How Negative Gearing Works
Negative gearing is a part of life for Australian investors, and a property buzz word.
So what is it?
Different types of gearing
Gearing simply means borrowing money to buy an asset. In the case of property, you have taken out a loan to purchase a property.
Negative gearing means that the interest you are paying on the loan is more than the income. As a result you are making a loss.
Neutral gearing means that the interest you are paying on the loan is equal to the income.
Positive gearing means that the interest you are paying on the loan is less than the income. As a result you are making a profit.
The positives of negative gearing
So, if negative gearing means that you’re making a loss, how can that be positive?
Obviously nobody wants to get into property investment to lose money. Even though most property that you will buy will be negatively geared, that is the rental income is not as much as the interest repayment, the benefit comes from the capital growth.
Take a look at the two examples below
Capital growth from negative gearing
Imagine you bought a $440,000 property and took out a $400,000 loan at an interest rate of 7%. The annual interest payable on the loan is $28,000.
Also imagine that you are earning $430 per week in rent, which adds up to an annual rental income of $22,360.
Based on the above example, you are paying $28,000 in interest but only earning $22,360 in rent which means there is a shortfall of $5,640 per year. That’s the bad news.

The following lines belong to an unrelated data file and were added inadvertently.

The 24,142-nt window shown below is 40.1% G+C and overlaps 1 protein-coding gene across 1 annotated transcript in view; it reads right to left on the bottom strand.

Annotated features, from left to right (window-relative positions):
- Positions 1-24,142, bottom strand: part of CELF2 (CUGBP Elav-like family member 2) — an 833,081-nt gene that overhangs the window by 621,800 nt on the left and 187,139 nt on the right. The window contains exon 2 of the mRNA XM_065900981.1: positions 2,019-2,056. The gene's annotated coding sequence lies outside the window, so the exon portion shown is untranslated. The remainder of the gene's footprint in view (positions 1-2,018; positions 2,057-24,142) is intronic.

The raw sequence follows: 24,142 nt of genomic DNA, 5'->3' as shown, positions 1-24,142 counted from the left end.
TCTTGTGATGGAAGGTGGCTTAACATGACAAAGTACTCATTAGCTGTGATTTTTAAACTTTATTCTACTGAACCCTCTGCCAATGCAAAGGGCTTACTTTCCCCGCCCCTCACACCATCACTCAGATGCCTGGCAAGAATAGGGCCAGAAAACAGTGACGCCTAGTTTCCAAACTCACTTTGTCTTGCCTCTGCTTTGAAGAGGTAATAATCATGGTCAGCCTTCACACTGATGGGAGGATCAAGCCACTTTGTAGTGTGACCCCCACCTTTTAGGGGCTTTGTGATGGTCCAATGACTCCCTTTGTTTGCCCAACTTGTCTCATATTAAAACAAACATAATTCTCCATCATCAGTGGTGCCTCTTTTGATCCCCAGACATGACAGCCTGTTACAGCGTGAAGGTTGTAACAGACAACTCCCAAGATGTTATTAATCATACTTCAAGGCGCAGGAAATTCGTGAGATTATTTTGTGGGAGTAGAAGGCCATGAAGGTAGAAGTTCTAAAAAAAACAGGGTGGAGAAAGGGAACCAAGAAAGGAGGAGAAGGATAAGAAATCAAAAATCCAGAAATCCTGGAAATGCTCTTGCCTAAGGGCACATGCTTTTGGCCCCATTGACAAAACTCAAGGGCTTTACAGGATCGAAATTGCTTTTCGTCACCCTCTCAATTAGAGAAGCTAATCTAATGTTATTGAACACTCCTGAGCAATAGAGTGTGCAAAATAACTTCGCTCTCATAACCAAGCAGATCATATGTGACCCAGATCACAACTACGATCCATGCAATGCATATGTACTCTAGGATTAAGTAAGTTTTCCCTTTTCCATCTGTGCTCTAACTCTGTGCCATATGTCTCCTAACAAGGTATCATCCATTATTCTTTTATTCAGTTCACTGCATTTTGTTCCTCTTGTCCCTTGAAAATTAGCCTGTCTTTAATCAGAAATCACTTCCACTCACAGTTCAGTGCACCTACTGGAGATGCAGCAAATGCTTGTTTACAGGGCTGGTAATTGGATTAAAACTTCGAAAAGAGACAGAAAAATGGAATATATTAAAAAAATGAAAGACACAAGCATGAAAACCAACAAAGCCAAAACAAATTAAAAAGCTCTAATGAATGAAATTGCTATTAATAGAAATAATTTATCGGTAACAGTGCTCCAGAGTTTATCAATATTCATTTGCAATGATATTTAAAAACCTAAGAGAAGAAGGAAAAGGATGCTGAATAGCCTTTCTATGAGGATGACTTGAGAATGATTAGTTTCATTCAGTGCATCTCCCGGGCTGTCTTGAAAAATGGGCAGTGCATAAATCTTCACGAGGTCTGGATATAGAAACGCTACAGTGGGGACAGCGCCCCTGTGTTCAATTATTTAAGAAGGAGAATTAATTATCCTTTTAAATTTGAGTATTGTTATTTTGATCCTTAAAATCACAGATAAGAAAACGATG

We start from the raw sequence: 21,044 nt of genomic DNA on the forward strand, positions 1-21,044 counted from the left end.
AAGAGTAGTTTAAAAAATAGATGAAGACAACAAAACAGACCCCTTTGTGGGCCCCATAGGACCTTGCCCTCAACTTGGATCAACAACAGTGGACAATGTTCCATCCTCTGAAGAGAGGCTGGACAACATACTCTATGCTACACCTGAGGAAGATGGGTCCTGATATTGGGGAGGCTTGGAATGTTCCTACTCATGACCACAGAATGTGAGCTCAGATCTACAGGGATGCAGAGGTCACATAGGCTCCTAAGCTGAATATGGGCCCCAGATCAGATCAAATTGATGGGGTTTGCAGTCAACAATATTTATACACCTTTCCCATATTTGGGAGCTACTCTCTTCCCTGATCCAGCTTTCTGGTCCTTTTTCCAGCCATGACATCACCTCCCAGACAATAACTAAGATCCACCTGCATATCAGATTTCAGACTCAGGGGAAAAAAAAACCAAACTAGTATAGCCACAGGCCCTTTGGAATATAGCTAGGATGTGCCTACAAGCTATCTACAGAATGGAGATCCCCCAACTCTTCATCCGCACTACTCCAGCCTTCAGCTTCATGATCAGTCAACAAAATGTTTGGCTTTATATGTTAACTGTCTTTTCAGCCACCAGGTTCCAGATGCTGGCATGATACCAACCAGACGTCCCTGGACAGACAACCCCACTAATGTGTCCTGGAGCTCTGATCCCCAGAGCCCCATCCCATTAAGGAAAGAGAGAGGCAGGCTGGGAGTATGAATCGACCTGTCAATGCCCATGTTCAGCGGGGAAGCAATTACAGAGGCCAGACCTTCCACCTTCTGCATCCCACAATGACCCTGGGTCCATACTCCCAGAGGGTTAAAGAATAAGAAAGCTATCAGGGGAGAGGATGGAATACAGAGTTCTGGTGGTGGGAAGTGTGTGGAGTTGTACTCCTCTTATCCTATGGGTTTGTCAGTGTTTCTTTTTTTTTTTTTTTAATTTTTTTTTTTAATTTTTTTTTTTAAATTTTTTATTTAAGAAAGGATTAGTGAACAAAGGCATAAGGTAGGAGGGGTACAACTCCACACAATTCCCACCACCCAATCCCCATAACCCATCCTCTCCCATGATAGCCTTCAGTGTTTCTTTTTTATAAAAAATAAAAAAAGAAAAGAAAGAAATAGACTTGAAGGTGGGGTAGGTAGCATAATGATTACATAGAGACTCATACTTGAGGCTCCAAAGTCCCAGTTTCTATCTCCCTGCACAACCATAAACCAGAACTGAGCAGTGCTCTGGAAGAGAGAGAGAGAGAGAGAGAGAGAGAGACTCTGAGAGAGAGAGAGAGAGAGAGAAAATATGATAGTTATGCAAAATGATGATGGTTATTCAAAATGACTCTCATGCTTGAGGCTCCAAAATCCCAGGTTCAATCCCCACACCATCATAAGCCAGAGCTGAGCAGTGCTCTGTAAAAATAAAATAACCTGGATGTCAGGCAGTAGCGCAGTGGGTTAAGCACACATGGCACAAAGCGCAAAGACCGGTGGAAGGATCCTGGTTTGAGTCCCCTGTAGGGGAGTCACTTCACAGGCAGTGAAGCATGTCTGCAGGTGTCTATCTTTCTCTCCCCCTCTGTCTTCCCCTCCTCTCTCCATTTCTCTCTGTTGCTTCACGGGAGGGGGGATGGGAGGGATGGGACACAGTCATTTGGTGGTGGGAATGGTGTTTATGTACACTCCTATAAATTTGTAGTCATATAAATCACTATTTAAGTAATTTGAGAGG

The good news is that the property should be going up in value and it is worth more as time goes on. If the property went up in value by 10% in a year, it has increased its value by $44,000.
At the end of one year, you have paid out $5,640 in interest but the property has increased in value by $44,000, which means that you are $38,360 richer than you were 12 months ago.
Negative gearing can work if the money you make from the capital growth is greater than the loss you make in rental shortfall.
It would be great to be neutrally or even positively geared and still make a net profit but these sorts of properties are very hard to find.
To clarify your own cash flow position don’t forget to include all the other property related expenses and any tax return income. In summary, negative gearing can work if the money you make from the capital growth is greater than the loss you make in rental shortfall.
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